Exploring sedimentary response to Eocene-era tectonic and climate changes in southeast Indian Ocean
A research team led by Prof. Chang Fengming from the Institute of Oceanology of the Chinese Academy of Sciences (IOCAS), for the first time, reported the tectonic and climatic controls on sediment transport to the southeast Indian Ocean during the Eocene.
The study was published in Global and Planetary Change on Sept. 28.
The Eocene, a critical period in Earth's climate history, encompassed profound climatic and oceanographic reorganization from the greenhouse conditions of the early Eocene to the icehouse state of the early Oligocene. This interval was also a period of extensive global plate reorganization, including the onset of fast separation between Australia and Antarctica at ~43 million years ago (Ma), which finally allowed the generation of the Southern Ocean.
However, there are few records available from the climate- and tectonic-sensitive mid-high southern latitudes that span this entire interval of time.
In this study, the researchers reconstructed the source-to-sink processes in the mid-high southern latitudes during 52–34 Ma by multi-proxy investigation of grain size, clay minerals, major and trace element concentrations, and Sr-Nd isotopic compositions of sediments from International Ocean Discovery Program (IODP) Site U1514 in the Mentelle Basin.
"Siliciclastic sediments at the study site were predominantly originated from distal southwestern Australian continent between 52 and 43 Ma, and influenced by volcanic input from the Naturaliste Plateau during 43–38 Ma, the sediment provenance was then transferred to proximal continental sources between 37 and 34 Ma," said Wang Wei, first author of the study.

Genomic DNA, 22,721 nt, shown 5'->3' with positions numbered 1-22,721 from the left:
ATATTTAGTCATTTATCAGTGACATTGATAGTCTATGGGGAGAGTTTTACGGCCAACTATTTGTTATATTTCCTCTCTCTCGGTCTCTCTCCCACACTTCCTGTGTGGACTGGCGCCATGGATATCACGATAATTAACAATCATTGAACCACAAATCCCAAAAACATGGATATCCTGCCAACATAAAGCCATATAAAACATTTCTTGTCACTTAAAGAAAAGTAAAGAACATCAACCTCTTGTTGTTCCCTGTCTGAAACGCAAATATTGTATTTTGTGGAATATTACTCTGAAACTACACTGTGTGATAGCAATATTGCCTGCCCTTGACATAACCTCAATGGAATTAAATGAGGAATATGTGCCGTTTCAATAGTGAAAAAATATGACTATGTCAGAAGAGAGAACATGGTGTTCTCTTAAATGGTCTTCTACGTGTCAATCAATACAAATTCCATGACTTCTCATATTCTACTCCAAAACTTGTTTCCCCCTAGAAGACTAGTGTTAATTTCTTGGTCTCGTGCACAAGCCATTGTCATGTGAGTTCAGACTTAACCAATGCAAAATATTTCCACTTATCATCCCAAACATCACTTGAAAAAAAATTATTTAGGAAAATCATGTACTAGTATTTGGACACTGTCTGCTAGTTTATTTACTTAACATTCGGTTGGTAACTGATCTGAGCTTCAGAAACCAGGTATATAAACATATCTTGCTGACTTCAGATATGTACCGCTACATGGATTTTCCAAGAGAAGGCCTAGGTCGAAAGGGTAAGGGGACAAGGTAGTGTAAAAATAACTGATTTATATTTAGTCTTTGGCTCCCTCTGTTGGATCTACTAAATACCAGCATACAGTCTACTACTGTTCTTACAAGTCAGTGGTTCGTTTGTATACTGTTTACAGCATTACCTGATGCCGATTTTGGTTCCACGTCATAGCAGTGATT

In addition, the researchers found that the onset of fast separation between Australia and Antarctica at ~43 Ma not only caused an increased supply of volcanic materials from the Naturaliste Plateau between 43 and 38 Ma, but also released significant quantities of CO2 to the atmosphere that induced a ~5 Myr-long warming period in southwest Australia. The latter resulted in enhanced chemical weathering on the western Australian continent. This interval was a significant warming reversal that interrupted the long-term global cooling throughout the middle to late Eocene.
Furthermore, rapid terrigenous input associated with stronger physical erosion occurred during 38–37 Ma. Tectonic processes related to the sudden acceleration in seafloor spreading in the Tasman Sea during this period led to the abrupt sea level drop along southwest Australian coast, and therefore, resulted in enhanced erosion of the exposed shelf sediments.
Subsequently (37–34 Ma), the regional uplift in southwestern Australia and coeval climate cooling resulted in the diversion and inactivation of large drainage systems, thus blocking the transportation of sediment from distant regions, and contributions of sediments from proximal sources became more important.
"We reconstructed the source-to-sink processes in the Mentelle Basin during the Eocene and their links to climatic and tectonic changes in the mid-high southern latitudes for the first time, which will help to better understand the relationship between climate-tectonic and environmental changes in warmhouse conditions," said Prof. Xu Zhaokai, the corresponding author of the study.
More information: Wei Wang et al, Tectonic and climatic controls on sediment transport to the Southeast Indian Ocean during the Eocene: New insights from IODP Site U1514, Global and Planetary Change (2022). DOI: 10.1016/j.gloplacha.2022.103956
Provided by Chinese Academy of Sciences